Matt: Yeah, and it really comes down to having benchmarks for success and issues. So you can look at kind of how you’re trending against where you thought you were going to be. And then check against them at planned intervals, like actually have meetings or roundtables to talk about them at two weeks, one month, one quarter. You should be monitoring for issues still, though, because even though things look like they’re heading in the right direction, and your site is maybe performing gangbusters, that can change pretty quickly. You should really have still in your mind, what is your canary in the coal mine? How are you going to know when something’s kind of gone off the rails?
We had a client that launched. It was a prolonged launch. It took about four days. The site was up and stable for a good two weeks and was performing better from a conversion rate perspective than the old site. And then suddenly 15 days in, we noticed that a bunch of traffic from organic started winding up at unique landing pages – the old landing pages, not the new ones. And as a result, we knew something had gone wrong.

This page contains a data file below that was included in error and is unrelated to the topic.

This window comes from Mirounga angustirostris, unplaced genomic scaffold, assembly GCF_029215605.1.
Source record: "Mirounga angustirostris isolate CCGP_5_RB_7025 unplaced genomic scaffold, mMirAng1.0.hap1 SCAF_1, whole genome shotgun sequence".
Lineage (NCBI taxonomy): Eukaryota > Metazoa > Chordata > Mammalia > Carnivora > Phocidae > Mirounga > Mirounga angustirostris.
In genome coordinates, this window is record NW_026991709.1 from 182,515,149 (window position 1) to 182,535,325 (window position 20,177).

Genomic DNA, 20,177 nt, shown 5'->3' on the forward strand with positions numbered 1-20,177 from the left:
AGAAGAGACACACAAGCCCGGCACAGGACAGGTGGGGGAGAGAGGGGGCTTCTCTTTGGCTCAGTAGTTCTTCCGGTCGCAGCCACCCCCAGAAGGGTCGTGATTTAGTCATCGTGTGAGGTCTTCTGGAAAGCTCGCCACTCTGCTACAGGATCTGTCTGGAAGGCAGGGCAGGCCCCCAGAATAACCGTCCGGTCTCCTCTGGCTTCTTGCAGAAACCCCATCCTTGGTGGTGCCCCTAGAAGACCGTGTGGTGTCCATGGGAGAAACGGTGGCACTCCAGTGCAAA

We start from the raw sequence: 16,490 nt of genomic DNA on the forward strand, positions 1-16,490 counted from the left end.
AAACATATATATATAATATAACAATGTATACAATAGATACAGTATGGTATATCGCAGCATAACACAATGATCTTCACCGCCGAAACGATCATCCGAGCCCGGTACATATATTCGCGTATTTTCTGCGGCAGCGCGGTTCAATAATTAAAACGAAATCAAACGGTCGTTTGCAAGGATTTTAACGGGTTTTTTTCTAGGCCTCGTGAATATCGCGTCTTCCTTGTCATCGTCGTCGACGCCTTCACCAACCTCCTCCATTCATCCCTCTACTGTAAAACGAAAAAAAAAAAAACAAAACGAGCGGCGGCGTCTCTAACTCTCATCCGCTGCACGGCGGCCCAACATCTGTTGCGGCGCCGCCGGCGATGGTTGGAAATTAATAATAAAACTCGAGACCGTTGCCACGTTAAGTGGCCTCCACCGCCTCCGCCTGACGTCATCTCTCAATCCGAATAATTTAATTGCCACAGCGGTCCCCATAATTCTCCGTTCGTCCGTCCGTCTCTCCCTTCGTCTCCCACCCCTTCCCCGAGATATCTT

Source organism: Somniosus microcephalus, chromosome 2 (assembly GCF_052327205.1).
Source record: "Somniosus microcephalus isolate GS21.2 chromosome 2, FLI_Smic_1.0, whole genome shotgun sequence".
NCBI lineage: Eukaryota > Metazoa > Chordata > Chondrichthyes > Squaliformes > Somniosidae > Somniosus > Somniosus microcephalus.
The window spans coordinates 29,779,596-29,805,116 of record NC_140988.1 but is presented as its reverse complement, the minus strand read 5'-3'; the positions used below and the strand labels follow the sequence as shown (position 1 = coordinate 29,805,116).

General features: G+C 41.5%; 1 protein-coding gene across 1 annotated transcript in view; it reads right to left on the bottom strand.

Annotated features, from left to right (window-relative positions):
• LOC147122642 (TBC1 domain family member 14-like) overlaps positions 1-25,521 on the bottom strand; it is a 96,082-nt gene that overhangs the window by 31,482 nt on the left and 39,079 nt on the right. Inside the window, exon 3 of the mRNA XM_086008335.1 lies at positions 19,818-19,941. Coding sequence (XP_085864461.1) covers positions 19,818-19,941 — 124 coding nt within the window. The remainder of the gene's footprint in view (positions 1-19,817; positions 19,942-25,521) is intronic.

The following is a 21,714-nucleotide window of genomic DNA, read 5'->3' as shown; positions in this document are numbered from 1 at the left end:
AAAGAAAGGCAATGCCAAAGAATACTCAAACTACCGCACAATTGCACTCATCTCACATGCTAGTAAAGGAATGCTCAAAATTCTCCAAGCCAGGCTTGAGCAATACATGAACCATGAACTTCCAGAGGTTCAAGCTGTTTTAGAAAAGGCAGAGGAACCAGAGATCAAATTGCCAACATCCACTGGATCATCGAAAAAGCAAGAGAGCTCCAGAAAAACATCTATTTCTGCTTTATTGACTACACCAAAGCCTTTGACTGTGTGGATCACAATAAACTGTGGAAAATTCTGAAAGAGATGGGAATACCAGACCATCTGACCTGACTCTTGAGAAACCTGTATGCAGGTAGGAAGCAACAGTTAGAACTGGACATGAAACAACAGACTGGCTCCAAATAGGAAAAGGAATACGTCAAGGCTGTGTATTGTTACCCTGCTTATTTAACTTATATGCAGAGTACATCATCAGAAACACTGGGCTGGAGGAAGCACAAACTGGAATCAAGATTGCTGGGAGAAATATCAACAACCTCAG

What had really happened was the 301s switched to 302s. And Google started sending traffic back to the old pages because those redirects were now seen as temporary. When that happened, we knew there was an issue, but we had a plan in place. We were able to go communicate with the team and have it resolved in about 16 hours. It’s kind of when you have these mechanisms and these plans and procedures in place, it allows you to start to build plans beyond launch as well. You can really start to figure out how are you going to have a plan to handle your ongoing digital marketing campaigns, what we call Run.
You should be constantly asking yourself at this point, is the team set up for success post-launch? Do they have the things that they need in order to be able to execute and report on success? There has to be that plan for post-launch as well. So, now’s a pretty good time to take care of it.
Eric: You know, Matt, this has been a great discussion. But let’s summarize the key takeaways from launching your site.
First of all, number one, build a checklist or plan with assigned parties for each task throughout that process.
Number two, understand that losses will happen for some time, organic or otherwise, as customers and search engines adjust. And know what you can do to keep your traffic consistent.
And number three, have benchmarks for both wins and losses, then check against them at planned intervals.
And then finally, once you’ve launched your new site, it’s really time to run with it and implement successful digital marketing programs and push them out across all channels. Watch our next video which details key considerations for step four of the four steps of a successful migration – ongoing digital marketing campaigns or what we call Run.